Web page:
Fountains and Waterfalls

Fountains and waterfalls are commonly seen as we travel. Both get lots of attention. We seek them out as major attractions all over the world in places like Hawaii and The Alps, but we seldom linger. It’s rare to see a waterfall without a lot of other people but reactions to them seldom vary. They are beautiful but temporary.

The photo of Shoshone Falls above is misleading. We saw it the day before the controllers reduced the river’s flow and affected the falls’ water volume, so there were hundreds of curious observers like us on the tourist platforms looking at them. We saw the waterfall below, however, with just one other couple. It’s called Palouse Falls. We saw it on a very hot summer day in a remote state park in southeast Washington State. The closest town to it was tiny Washtucna. Curiously, I was more impressed with it than I was with thunderous Shoshone because of the very nature of these attractions.

Once you look at a waterfall or a series of them, what do you do next? Of course, you look at it again. But then what? Even Niagara has this affect on people. I feel sorry for folks who plan to spend 3 or 4 days looking at the same waterfalls. I recently watched a video of visitors to Niagara, and few of them are actually looking at the impressive waterfalls. They are taking photos of them with their phones, jogging, talking to each other, fixing their hair, thinking about standing under them or taking a boat ride, etc. Of course, you can take a ride and get wet like Ruth and I did at Iguasu Falls in Argentina, but we got lucky. An entire soccer team was in the boat with us, and as soon as we had been inundated we got out from under the major torrent. As we pulled away from it, the entire team shouted as if it was planned, “Again!” and the boat driver took us back under. This was both memorable and fun but shortly thereafter, we were on a nature trail trying to avoid South American coatis. We really like seeing Iguasu Falls but were ready to leave after one day.

Fountains are different but the same. Once you look at a fountain, even a historic one like the classic above in Sydney’s Hyde Park called The Archibald, what do you do besides look at it again and think about getting your feet wet? They are interesting to look at, decorative, and famous like the Forsyth Fountain above in Savannah, GA but a temporary thrill. This fountain has to be one of the most photographed subjects in this southern city. No one, not even me, can resist taking a picture of it. Perhaps the best public fountain I have ever seen, however, was above my head in the courtyard of the inexhaustible Museo Nacional de Antropoligia in Mexico City. Its water cascades down like a sudden rain shower, but after looking at it, Ruth and I had an entire museum to explore.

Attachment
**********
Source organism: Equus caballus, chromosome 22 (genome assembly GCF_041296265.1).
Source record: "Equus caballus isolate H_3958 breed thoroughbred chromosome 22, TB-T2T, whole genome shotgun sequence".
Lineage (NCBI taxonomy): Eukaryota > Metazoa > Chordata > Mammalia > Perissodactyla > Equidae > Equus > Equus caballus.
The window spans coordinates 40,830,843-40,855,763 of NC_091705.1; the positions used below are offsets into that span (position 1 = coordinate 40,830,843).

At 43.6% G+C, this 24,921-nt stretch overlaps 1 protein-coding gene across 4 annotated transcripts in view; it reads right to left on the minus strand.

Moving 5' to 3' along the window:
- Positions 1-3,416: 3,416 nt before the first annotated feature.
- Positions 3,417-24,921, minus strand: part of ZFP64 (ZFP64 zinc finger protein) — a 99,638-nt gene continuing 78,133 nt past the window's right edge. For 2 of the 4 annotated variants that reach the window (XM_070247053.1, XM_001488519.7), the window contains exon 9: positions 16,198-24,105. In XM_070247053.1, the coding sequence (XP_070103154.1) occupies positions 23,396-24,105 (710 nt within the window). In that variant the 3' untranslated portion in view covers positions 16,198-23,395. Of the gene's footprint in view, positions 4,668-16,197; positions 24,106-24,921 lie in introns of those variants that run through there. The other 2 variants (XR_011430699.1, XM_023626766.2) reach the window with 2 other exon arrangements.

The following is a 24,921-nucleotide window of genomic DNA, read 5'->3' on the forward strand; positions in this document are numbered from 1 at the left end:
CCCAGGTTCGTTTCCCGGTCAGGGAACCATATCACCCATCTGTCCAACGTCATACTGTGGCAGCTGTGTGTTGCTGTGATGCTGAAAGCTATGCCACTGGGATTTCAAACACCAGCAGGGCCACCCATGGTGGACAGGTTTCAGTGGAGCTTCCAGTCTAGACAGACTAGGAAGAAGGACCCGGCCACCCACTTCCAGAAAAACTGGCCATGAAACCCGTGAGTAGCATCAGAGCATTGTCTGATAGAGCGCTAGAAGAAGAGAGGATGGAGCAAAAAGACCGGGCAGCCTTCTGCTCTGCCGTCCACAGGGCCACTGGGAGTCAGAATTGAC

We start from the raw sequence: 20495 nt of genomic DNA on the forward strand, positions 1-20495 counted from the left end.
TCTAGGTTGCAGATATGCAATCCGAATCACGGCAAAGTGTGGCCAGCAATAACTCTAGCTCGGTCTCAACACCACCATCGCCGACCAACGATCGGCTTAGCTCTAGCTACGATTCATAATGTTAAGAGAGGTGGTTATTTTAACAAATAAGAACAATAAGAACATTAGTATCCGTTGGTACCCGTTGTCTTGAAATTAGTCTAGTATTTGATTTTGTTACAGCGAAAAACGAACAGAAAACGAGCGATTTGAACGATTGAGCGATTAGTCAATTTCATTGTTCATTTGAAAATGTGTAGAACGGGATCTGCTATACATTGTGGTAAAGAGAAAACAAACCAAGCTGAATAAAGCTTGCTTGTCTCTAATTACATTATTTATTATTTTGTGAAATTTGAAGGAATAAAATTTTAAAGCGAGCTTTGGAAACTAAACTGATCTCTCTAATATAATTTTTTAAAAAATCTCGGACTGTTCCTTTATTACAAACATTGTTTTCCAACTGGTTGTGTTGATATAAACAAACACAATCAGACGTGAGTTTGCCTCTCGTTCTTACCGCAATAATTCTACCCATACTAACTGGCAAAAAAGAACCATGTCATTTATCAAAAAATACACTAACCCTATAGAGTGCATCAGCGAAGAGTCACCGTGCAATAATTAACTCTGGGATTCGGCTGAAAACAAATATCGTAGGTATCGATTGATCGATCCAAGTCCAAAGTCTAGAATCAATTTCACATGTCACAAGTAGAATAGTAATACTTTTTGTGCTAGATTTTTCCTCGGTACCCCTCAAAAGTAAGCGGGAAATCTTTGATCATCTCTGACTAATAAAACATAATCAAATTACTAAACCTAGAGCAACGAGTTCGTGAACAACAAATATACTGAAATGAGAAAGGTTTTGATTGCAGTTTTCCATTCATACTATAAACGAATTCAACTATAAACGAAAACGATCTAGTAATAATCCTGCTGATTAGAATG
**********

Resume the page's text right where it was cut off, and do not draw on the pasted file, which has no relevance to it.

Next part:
About roads-rus

Since the beginning, I've had to avoid writing about the downside of travel in order to sell more than 100 articles. Just because something negative happened doesn't mean your trip was ruined. But tell that to publishers who are into 5-star cruise and tropical beach fantasies. I want to tell what happened on my way to the beach, and it may not have been all that pleasant. My number one rule of the road's disaster is tomorrow's great story. My travel experiences have appeared in about twenty magazines and newspapers. I've been in all 50 states more than once and more than 50 countries. Ruth and I love to travel internationally--Japan, Canada, China, Argentina, Hungary, Iceland, Italy, etc. Within the next 2 years we will have visited all of the European countries. But our favorite destination is Australia. Ruth and I have been there 9 times. I've written a book about Australia's Outback, ALONE NEAR ALICE, which is available through both Amazon & Barnes & Noble. My first fictional work, MOVING FORWARD, GETTING NOWHERE, has recently been posted on Amazon. It's a contemporary, hopefully funny re-telling of The Odyssey. View all posts by roads-rus

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